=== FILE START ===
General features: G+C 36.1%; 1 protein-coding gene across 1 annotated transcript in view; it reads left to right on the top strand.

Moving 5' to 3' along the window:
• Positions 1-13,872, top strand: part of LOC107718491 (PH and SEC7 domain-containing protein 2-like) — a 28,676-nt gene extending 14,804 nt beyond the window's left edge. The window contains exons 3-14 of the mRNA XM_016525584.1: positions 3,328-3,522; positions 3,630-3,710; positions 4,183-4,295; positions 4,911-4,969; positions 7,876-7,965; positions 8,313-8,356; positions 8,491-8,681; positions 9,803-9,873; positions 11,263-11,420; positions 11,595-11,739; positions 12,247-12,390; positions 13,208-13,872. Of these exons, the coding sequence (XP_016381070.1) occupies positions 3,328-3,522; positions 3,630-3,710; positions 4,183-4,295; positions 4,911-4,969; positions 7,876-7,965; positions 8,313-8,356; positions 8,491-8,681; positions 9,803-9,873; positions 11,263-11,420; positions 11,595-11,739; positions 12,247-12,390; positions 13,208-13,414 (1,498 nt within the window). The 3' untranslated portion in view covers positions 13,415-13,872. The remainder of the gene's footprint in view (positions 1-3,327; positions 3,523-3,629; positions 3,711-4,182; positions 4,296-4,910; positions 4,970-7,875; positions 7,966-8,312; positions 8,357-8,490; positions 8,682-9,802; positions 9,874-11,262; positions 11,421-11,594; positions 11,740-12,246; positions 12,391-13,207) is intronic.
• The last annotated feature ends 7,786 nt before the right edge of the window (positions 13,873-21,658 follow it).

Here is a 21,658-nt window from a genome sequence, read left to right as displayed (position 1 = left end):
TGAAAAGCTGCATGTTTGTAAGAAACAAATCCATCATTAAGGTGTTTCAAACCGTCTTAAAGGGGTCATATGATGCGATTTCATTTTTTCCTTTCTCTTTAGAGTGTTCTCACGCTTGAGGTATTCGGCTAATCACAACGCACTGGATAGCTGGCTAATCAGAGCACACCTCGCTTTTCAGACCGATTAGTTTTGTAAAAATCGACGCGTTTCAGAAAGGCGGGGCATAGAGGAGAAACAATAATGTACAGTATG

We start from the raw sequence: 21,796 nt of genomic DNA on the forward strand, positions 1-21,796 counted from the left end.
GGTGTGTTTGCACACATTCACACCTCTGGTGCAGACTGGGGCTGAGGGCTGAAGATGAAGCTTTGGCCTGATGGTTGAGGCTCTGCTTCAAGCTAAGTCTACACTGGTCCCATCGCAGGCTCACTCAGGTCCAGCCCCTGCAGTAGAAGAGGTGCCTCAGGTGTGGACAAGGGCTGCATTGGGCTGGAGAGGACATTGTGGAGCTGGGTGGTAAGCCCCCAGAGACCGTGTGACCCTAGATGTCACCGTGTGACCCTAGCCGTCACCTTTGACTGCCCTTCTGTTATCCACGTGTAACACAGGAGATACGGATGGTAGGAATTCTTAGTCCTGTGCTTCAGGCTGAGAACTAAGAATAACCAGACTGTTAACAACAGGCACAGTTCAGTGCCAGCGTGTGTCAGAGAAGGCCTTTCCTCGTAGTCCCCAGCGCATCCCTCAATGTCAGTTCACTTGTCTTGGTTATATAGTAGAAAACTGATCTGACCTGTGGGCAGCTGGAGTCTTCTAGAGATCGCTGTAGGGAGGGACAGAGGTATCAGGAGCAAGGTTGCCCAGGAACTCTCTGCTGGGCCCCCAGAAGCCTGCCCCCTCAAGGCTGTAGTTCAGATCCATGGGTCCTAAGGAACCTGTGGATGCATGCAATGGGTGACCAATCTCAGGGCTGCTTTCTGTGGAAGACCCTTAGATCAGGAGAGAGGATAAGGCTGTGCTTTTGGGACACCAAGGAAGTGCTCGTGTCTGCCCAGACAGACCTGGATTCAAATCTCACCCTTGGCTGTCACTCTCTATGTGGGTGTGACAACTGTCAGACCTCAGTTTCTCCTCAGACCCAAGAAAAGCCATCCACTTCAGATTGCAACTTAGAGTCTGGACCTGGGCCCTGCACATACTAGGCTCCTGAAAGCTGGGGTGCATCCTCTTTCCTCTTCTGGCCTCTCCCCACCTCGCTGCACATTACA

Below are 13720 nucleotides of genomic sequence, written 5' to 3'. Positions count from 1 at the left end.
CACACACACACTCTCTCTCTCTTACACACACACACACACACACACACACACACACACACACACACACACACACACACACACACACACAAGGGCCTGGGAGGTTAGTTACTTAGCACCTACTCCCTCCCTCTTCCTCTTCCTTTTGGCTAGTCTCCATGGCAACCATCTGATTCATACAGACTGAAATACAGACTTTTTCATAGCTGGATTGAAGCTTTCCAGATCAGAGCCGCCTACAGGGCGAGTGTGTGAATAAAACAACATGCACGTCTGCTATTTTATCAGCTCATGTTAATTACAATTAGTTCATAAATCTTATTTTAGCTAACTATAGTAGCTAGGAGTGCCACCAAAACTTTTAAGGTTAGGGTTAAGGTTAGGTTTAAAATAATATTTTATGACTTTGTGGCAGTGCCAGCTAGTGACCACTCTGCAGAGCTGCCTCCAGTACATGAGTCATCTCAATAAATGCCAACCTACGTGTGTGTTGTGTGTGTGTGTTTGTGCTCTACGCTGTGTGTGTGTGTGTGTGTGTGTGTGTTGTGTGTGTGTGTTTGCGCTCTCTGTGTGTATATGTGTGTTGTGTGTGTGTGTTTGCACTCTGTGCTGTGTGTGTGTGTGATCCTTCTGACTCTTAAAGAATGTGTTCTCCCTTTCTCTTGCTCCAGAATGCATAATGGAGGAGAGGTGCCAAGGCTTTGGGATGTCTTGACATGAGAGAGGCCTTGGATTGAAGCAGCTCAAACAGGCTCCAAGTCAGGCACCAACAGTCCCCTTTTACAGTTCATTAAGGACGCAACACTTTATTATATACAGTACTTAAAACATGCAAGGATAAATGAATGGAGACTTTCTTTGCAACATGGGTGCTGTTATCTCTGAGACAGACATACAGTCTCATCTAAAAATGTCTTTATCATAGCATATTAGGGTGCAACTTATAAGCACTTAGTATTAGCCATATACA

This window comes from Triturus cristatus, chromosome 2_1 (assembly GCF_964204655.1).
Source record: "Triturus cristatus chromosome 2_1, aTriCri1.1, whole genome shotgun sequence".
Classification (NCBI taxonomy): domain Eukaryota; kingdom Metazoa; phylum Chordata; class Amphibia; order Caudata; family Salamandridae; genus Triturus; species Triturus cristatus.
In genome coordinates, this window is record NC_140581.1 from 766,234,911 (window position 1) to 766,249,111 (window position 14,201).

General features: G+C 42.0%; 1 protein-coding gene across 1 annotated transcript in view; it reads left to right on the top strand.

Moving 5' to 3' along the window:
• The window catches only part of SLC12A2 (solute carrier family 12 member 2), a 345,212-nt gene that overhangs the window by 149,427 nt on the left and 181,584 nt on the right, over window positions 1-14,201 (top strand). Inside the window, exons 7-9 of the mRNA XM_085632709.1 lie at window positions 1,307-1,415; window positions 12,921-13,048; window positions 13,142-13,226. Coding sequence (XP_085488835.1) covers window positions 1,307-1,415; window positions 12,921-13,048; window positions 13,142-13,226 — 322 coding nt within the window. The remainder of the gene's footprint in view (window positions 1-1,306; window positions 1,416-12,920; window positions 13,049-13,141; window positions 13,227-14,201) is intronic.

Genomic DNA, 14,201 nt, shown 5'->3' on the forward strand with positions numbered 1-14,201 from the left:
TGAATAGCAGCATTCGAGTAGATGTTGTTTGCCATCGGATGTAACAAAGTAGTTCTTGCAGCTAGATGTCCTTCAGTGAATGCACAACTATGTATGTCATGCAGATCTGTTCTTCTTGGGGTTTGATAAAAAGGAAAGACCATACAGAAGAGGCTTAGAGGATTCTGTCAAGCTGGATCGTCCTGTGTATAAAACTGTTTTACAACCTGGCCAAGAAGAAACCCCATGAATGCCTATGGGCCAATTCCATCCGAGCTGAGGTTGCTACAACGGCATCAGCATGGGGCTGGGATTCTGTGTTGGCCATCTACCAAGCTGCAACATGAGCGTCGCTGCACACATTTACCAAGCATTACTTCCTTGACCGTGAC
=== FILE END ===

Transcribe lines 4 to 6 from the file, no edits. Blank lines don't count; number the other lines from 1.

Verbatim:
• The last annotated feature ends 7,786 nt before the right edge of the window (positions 13,873-21,658 follow it).

Here is a 21,658-nt window from a genome sequence, read left to right as displayed (position 1 = left end):
TGAAAAGCTGCATGTTTGTAAGAAACAAATCCATCATTAAGGTGTTTCAAACCGTCTTAAAGGGGTCATATGATGCGATTTCATTTTTTCCTTTCTCTTTAGAGTGTTCTCACGCTTGAGGTATTCGGCTAATCACAACGCACTGGATAGCTGGCTAATCAGAGCACACCTCGCTTTTCAGACCGATTAGTTTTGTAAAAATCGACGCGTTTCAGAAAGGCGGGGCATAGAGGAGAAACAATAATGTACAGTATG